March for Life Founder Dies

Anti-abortion activist Nellie Gray found dead in her home

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    NEWSLETTERS

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    Tens of thousands of anti-abortion demonstrators march along Constitution Avenue toward the Supreme Court during the March for Life Jan. 24, 2011.

    Nellie Gray, the founder and chief organizer of an annual anti-abortion march in Washington and a leader in efforts to overturn the Supreme Court decision legalizing abortion, has died. She was 88.

    Gray was found dead Monday morning in her Washington home, where she had lived alone, said Gene Ruane, an administrator with the March for Life Education and Defense Fund. Ruane said Tuesday that he found her body when he arrived at her home for a meeting.

    Ruane said a medical examiner would determine the cause of death.

    Gray was a lawyer and former federal employee who devoted herself full-time to the anti-abortion movement after the Supreme Court's 1973 Roe v. Wade decision.

    The first March for Life was held the following year on the anniversary of the ruling. Despite the January date, it's consistently one of the largest protests of the year in Washington and leading anti-abortion politicians frequently address the crowd.

    Gray was the primary organizer of the march throughout its 38-year history. She used the phrase “no exceptions, no compromise” to sum up her belief that life begins at conception and abortion should be illegal.

    At this year's march, she referred to abortion as genocide and the Roe v. Wade decision as “an evil imposed upon our country.”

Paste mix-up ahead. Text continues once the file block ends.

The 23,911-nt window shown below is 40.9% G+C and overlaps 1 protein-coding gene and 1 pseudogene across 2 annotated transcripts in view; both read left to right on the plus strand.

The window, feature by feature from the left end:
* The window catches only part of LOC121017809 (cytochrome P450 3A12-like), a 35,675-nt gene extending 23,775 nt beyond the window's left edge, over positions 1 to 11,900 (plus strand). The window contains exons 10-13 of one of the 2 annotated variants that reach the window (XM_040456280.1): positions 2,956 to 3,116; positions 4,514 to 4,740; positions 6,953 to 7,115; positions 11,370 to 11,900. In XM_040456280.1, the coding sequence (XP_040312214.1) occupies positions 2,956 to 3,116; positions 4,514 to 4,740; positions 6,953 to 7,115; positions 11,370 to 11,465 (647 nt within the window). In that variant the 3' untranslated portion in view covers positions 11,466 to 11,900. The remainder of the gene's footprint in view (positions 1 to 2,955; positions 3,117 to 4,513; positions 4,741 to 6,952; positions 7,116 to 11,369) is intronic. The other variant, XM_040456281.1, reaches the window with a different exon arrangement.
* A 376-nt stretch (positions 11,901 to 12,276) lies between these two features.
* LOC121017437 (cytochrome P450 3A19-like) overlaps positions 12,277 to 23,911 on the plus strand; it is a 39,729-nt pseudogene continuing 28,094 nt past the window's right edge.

“The government must understand that they are participating in a crime against humanity which cannot be made legal,” she said.

    Born and raised in Big Spring, Texas, Gray joined the Women's Army Corps during World War II and served in Europe. After the war, she worked for both the State Department and the Labor Department and earned a law degree from Georgetown University.

    She was one of a few dozen abortion opponents who organized the first march in 1974, and shortly thereafter, she founded the nonprofit March for Life Education and Defense Fund. She served as president of the group until her death.

    “Nellie Gray was a pro-life pioneer who will be dearly missed,” said Carol Tobias, president of the National Right to Life Committee. “The indelible mark she has left in this world can be seen in the generations of lives saved as a result of her dedicated work on behalf of the unborn.”

    Gray, who was single and had no children, was a longtime parishioner of St. Mary Mother of God Catholic Church in Washington.